CA Heat, Nuke Outages Spark Heavy Demand
Gas prices shot to $5/MMBtu last Monday at the Southern
California border and PG&E Citygate, and hourly intra-day
peaking prices on the California Power Exchange spiked to $863/MWh.
Day-ahead peaking power prices got as high as $470.
In the midst of a Stage Two emergency power alert by the state
grid operator, California generating plants used every cubic foot
of natural gas they could squeeze through the state's pipeline
system to keep the air conditioners humming in response to a
statewide heat wave.
The second stage alert, enacted less than two hours after a
Stage One had been called, required utilities to seek voluntary
curtailments. A combination of planned and unplanned maintenance on
electric generation units, low hydroelectric power availability and
constraints on parts of the natural gas interstate delivery system
from the Southwest caused gas demand and prices to skyrocket,
according to sources among the electrical and gas utilities in the
"I've got a lot of power plants to feed, and it's really hot!"
said one gas marketer. He blamed a "stupid SoCal Gas OFO" for
causing Monday's spot gas price spike. The OFO caused everyone to
get behind on supplies over the weekend, he said, "and now we're
having to make up for lost time." Another source, noting that
PG&E had a customer-specific OFO in effect Sunday, commented,
"I can guarantee you that [high-inventory situation] is gone now.
We might even head to a low-inventory OFO by Thursday."
Electrical demand did not quite reach the 40,500 MW level
forecast by the California Independent System Operator (Cal-ISO)
before it instituted its Stage One and Two alerts in the early
afternoon. Power demand peaked at 39,774 MW, far shy of the state
record set last year (45,884MW) but that was mid-summer.
Furthermore, this demand peak was more troublesome because of the
extent of major generating units out of service.
The Cal-ISO issues the second stage alert when operating
reserves dip below the 5% level or are expected to within a
two-hour period. Prices are capped at $750/MW, and for several
hours Monday those caps were reached for ancillary services. (The
Cal-ISO is restricted from accepting bids over the cap, so if there
was a buyer of $863/MWh power it would have to be outside the ISO,
a Cal-PX spokesperson said.)
"Things are tighter than they normally would be on a hot day
like today," said a Southern California Edison spokesperson Monday,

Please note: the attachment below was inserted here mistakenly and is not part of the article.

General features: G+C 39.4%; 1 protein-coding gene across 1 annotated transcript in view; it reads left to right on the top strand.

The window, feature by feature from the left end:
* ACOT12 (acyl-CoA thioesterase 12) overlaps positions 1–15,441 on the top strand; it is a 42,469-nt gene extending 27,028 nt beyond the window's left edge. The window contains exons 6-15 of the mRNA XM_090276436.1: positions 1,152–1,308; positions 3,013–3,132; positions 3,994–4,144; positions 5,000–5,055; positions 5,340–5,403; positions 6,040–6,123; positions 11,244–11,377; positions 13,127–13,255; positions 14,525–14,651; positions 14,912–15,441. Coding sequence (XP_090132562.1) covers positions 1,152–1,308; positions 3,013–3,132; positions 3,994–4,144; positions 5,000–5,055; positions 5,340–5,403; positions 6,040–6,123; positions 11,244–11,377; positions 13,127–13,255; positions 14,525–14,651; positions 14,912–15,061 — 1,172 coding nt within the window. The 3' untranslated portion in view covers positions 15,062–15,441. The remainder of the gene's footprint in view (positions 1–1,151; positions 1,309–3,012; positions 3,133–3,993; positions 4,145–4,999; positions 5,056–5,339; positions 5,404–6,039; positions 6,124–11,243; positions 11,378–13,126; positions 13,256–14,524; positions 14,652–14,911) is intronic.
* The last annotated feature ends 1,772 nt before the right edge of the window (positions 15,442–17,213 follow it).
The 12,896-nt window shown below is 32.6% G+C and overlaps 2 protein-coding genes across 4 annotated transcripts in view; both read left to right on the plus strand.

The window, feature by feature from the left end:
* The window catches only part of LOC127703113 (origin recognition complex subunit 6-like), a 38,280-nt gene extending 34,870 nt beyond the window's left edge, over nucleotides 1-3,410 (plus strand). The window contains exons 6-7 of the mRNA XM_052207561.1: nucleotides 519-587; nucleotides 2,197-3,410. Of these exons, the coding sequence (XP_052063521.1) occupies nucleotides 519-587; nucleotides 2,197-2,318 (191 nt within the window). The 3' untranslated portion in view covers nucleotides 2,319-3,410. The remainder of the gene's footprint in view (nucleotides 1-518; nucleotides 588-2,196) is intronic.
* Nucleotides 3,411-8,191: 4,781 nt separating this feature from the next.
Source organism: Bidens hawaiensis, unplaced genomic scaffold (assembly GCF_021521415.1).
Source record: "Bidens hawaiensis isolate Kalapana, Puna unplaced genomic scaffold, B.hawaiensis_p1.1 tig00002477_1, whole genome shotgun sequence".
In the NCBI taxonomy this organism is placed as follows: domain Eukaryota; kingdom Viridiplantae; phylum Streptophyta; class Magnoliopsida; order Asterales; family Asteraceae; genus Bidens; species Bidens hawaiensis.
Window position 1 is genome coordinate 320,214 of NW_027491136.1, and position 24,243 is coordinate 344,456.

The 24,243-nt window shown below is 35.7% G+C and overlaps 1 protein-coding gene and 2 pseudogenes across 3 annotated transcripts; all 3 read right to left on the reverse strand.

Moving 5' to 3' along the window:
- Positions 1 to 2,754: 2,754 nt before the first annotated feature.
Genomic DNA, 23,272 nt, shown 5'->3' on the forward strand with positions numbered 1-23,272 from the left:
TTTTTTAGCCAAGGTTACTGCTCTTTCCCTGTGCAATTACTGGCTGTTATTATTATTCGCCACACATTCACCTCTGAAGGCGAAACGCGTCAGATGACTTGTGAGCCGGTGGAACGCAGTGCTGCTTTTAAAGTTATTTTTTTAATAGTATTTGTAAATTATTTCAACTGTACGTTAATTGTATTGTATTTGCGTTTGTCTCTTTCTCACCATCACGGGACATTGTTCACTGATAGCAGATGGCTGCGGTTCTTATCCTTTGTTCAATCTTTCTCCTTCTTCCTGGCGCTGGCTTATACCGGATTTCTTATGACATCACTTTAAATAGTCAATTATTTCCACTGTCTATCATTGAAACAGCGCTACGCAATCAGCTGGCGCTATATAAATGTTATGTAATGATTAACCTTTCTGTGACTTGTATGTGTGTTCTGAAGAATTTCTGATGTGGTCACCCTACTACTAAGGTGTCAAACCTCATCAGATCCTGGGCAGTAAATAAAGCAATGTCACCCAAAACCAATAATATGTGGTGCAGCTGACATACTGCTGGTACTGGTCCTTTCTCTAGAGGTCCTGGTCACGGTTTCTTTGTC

noting that Edison peaked at 16,000 MW, still more than 2,000 MW
below its all-time high set last year. "We're not going to break
any records today. What makes it tight are the planned and
unplanned outages of units. That's what is keeping everyone on
Pacific Gas and Electric, which like Edison and the state's
other major investor-owned electric utility, San Diego Gas and
Electric, no longer operates gas-fired generation plants in
California, indicated that its peak electric demand Monday was in
the 20-21,000 MW range, well below last year's record of more than
The Los Angeles Department of Water and Power (LADWP) was
running all of its gas-fired generation units all out, consuming
upward of 300 MMcf/d. LADWP's gas procurement manager reported
prices over the $4/Mcf level for gas supplies.
"It could get as high as $5 later on in a couple of months," the
manager indicated. "We're not sure what the problem is. Some of it
we think has to do with El Paso Merchant holding all of that
capacity (1.3 Bcf) and withholding some of it so there is a
constraint on the transmission system rather than just a problem
with availability of gas.
LADWP has had peak gas usage of up to 500 MMcf/d for a single
day, but its peak period average is in the 300 MMcf/d range. Last
October, which was hot in southern California, the city utility
consumed 9 Bcf, according to the procurement manager.
Southern California Gas was keeping specific throughput figures
confidential. "Sendout is up as one would expect on a hot day like
today, but we see no problem in meeting demand," a SoCalGas
spokesman said. PG&E's San Francisco-based spokesperson said
Monday's load for electric generation was 1.1 Bcf in an overall
sendout of 2.7 Bcf.
Richard Nemec, Los Angeles